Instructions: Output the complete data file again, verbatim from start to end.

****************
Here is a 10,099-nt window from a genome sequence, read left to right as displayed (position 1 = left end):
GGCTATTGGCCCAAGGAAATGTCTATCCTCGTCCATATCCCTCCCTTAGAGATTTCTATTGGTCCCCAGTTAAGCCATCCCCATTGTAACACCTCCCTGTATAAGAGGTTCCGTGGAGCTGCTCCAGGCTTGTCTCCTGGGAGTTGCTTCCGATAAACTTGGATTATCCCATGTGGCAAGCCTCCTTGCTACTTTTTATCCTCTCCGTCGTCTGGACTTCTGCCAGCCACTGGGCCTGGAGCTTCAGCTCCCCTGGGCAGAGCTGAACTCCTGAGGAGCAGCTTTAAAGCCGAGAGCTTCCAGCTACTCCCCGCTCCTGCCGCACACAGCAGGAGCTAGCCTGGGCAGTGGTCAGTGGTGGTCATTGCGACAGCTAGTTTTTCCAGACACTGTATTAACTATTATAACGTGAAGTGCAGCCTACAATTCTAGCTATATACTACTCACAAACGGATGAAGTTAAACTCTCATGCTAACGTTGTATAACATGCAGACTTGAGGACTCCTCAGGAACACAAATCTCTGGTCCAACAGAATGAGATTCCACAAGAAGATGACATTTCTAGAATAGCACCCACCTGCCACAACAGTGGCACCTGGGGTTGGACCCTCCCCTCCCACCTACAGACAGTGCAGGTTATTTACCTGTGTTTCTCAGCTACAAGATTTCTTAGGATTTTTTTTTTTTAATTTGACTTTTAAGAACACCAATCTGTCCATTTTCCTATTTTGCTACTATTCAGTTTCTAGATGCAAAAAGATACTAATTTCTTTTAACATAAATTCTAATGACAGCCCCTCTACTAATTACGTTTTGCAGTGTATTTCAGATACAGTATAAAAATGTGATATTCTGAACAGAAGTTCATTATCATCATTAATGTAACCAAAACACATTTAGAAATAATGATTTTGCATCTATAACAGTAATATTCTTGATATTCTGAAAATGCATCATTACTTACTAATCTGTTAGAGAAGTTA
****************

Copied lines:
Here is a 10,099-nt window from a genome sequence, read left to right as displayed (position 1 = left end):
GGCTATTGGCCCAAGGAAATGTCTATCCTCGTCCATATCCCTCCCTTAGAGATTTCTATTGGTCCCCAGTTAAGCCATCCCCATTGTAACACCTCCCTGTATAAGAGGTTCCGTGGAGCTGCTCCAGGCTTGTCTCCTGGGAGTTGCTTCCGATAAACTTGGATTATCCCATGTGGCAAGCCTCCTTGCTACTTTTTATCCTCTCCGTCGTCTGGACTTCTGCCAGCCACTGGGCCTGGAGCTTCAGCTCCCCTGGGCAGAGCTGAACTCCTGAGGAGCAGCTTTAAAGCCGAGAGCTTCCAGCTACTCCCCGCTCCTGCCGCACACAGCAGGAGCTAGCCTGGGCAGTGGTCAGTGGTGGTCATTGCGACAGCTAGTTTTTCCAGACACTGTATTAACTATTATAACGTGAAGTGCAGCCTACAATTCTAGCTATATACTACTCACAAACGGATGAAGTTAAACTCTCATGCTAACGTTGTATAACATGCAGACTTGAGGACTCCTCAGGAACACAAATCTCTGGTCCAACAGAATGAGATTCCACAAGAAGATGACATTTCTAGAATAGCACCCACCTGCCACAACAGTGGCACCTGGGGTTGGACCCTCCCCTCCCACCTACAGACAGTGCAGGTTATTTACCTGTGTTTCTCAGCTACAAGATTTCTTAGGATTTTTTTTTTTTAATTTGACTTTTAAGAACACCAATCTGTCCATTTTCCTATTTTGCTACTATTCAGTTTCTAGATGCAAAAAGATACTAATTTCTTTTAACATAAATTCTAATGACAGCCCCTCTACTAATTACGTTTTGCAGTGTATTTCAGATACAGTATAAAAATGTGATATTCTGAACAGAAGTTCATTATCATCATTAATGTAACCAAAACACATTTAGAAATAATGATTTTGCATCTATAACAGTAATATTCTTGATATTCTGAAAATGCATCATTACTTACTAATCTGTTAGAGAAGTTA